Saturday, April 16, 2011

Back in the Saddle Again

From every indication, my recent retirement is coming to an end, my solitude shattered - at least for now. My people have been talking to their people . . .

"Miguel who?"
. . . who have expressed a certain tepid interest in my talents and minor achievements, and have further expressed a tentative willingness to give me some money for doing something or other of the same ilk. This is not a case of returning by popular demand to the acclaim of a grateful public . . . 

. . . so much as an offhand nod to my own importunings. But never look a gift horse in the mouth, as I remind myself every time someone hands me a horse. 

From a Grateful Nation

If everything goes as planned, I am off to Virginia City, Nevada to resume my duties in the wind industry, or "windustry". This endeavor will require enough driving about the countryside, leaving a carbon hoofprint sufficient to offset whatever ecological advantages may accrue to any greener world I might otherwise have left behind me.

Nevada is a place much like Utah with fewer Mormons, a fabled land devoid of "tabernacles" where a "ranch" is as often as not a brothel . . .

. . . which in turn is often indistinguishable from a "poultry installation" . . .

"Helloooo-eww . . . ?"

Without seeming to protest too much, I will be all business while in Nevada, neither having any taste for the demimonde of Mormonism nor that of the Playmate Ranch.

I couldn't have chosen a more appropriate place than Nevada in which to reemerge as a bona fide member of the labor force. First, it is a perfect Gene Autry backdrop where anyone worth his (or her) salt can always saddle up and ride again.

And I am not the first person with literary pretensions to have landed willy-nilly in Nevada. In fact, Virginia City furnished Mark Twain with much of the grist for "Roughing It," his memoir of travel to the Nevada Territory in the heighday of the Comstock silver district. 

 I mention this because Twain's memoir contains a succinct description of the wind in the Washoe country whose exploitation I am commissioned to assist. It's one of my favorite passages, one I wish I had written myself:

". . . [A]ccording to custom the daily "Washoe Zephyr" set in; a soaring dust-drift about the size of the United States set up edgewise came with it. . . . the vast dust cloud was thickly freckled with things strange to the upper air -- things living and dead, that flitted hither and thither, going and coming, appearing and disappearing among the rolling billows of dust -- hats, chickens and parasols sailing in the remote heavens; blankets, tin signs, sage-brush and shingles a shade lower; door-mats and buffalo robes lower still; shovels and coal scuttles on the next grade; glass doors, cats and little children on the next; disrupted lumber yards, light buggies and wheelbarrows on the next; and down only thirty or forty feet above ground was a scurrying storm of emigrating roofs and vacant lots. . . .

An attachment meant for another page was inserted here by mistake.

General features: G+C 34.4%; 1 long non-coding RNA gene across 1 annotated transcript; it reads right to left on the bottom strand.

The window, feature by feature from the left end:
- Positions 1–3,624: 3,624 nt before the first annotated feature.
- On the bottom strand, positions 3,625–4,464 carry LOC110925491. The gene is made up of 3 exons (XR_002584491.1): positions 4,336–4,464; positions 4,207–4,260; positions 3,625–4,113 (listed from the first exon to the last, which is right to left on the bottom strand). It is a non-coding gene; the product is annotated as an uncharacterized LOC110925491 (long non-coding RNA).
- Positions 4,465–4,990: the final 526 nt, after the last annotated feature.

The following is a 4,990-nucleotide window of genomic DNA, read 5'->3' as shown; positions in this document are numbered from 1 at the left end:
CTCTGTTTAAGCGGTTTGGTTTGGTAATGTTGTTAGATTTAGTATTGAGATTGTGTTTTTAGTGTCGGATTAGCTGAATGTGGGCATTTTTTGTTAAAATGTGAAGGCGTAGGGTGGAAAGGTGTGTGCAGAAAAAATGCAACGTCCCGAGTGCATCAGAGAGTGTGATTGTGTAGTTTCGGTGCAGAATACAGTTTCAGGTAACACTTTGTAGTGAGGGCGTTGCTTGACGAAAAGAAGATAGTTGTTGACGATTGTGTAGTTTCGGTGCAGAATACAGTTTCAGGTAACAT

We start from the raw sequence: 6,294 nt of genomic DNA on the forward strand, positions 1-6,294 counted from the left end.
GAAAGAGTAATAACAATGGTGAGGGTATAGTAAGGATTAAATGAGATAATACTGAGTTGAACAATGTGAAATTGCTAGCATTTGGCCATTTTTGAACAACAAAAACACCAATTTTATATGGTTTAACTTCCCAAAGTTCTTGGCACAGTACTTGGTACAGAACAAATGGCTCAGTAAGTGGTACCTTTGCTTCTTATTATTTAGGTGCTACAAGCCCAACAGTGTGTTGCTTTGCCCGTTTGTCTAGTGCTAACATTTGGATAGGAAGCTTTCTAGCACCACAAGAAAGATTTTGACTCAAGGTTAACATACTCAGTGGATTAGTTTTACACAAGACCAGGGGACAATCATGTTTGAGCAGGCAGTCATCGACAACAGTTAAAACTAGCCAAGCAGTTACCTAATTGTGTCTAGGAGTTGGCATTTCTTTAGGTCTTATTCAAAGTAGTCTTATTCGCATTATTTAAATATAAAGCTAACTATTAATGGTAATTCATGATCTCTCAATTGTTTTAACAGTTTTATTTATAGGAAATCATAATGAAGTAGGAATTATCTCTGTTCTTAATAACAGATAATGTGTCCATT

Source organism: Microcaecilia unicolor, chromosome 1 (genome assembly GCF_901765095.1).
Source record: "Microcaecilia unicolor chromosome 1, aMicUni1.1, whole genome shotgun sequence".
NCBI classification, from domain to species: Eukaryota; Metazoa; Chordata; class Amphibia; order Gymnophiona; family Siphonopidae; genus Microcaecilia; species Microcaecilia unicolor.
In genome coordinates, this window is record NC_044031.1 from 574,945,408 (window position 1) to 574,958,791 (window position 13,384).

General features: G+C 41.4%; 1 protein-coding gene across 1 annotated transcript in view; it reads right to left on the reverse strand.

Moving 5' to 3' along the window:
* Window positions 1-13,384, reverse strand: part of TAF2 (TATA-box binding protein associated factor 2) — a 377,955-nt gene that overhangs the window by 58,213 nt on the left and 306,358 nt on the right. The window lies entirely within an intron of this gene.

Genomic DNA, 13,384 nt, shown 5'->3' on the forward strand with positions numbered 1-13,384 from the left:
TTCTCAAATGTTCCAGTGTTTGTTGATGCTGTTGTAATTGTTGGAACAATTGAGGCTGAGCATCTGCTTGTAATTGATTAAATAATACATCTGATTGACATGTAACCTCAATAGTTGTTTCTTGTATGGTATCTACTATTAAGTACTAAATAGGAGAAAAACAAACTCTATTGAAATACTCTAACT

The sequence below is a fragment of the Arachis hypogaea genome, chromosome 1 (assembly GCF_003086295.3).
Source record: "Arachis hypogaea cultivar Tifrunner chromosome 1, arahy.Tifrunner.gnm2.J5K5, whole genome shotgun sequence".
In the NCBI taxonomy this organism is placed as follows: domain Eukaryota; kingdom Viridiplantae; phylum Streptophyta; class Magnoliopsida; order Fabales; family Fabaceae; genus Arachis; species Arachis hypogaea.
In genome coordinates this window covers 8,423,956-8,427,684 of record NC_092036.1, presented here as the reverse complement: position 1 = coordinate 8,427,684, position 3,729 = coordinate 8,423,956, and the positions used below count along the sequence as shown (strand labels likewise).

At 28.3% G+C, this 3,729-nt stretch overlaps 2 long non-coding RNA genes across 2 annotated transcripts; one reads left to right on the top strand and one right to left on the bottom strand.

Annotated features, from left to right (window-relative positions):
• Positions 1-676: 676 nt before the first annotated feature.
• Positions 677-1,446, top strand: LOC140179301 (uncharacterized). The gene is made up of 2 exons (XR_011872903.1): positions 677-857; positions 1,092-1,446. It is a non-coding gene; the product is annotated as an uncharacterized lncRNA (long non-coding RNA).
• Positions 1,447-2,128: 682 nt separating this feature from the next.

"The "Washoe Zephyr" (Washoe is a pet nickname for Nevada) is a peculiar Scriptural wind, in that no man knoweth "whence it cometh." . . . . It is a pretty regular wind, in the summer time. Its office hours are from two in the afternoon till two the next morning; and anybody venturing abroad during those twelve hours needs to allow for the wind or he will bring up a mile or two to leeward of the point he is aiming at."  

I can't say I'm sorry to return to the fray. I suppose I just haven't been retired long enough to get very good at it. Doing it properly, as I've mentioned elsewhere, requires a modicum of attention and practice. I know people who can fill their time by going off to Belize or Tobago or Tierra del Fuego and build schools and water systems. I had a late uncle who spent his dotage proseletyzing the Haitians back when there still was a Haiti, doling out tips in exchange for being called "bwana." But I lack the missionary spirit, whether for indoctrination or for infrastructure.

Going off to the river for a few days of fishing is, for me at least, a generally absorbing affair that fills my requirements for solitude. But if that's pretty much what there is to do when you require to relieve the mind of more pressing matters (like the lack of revenues flowing into the domestic oeconomy), then the pleasures begin to pale and the days seem empty of significance. On the other hand, maybe missionary work is easier than it looks.

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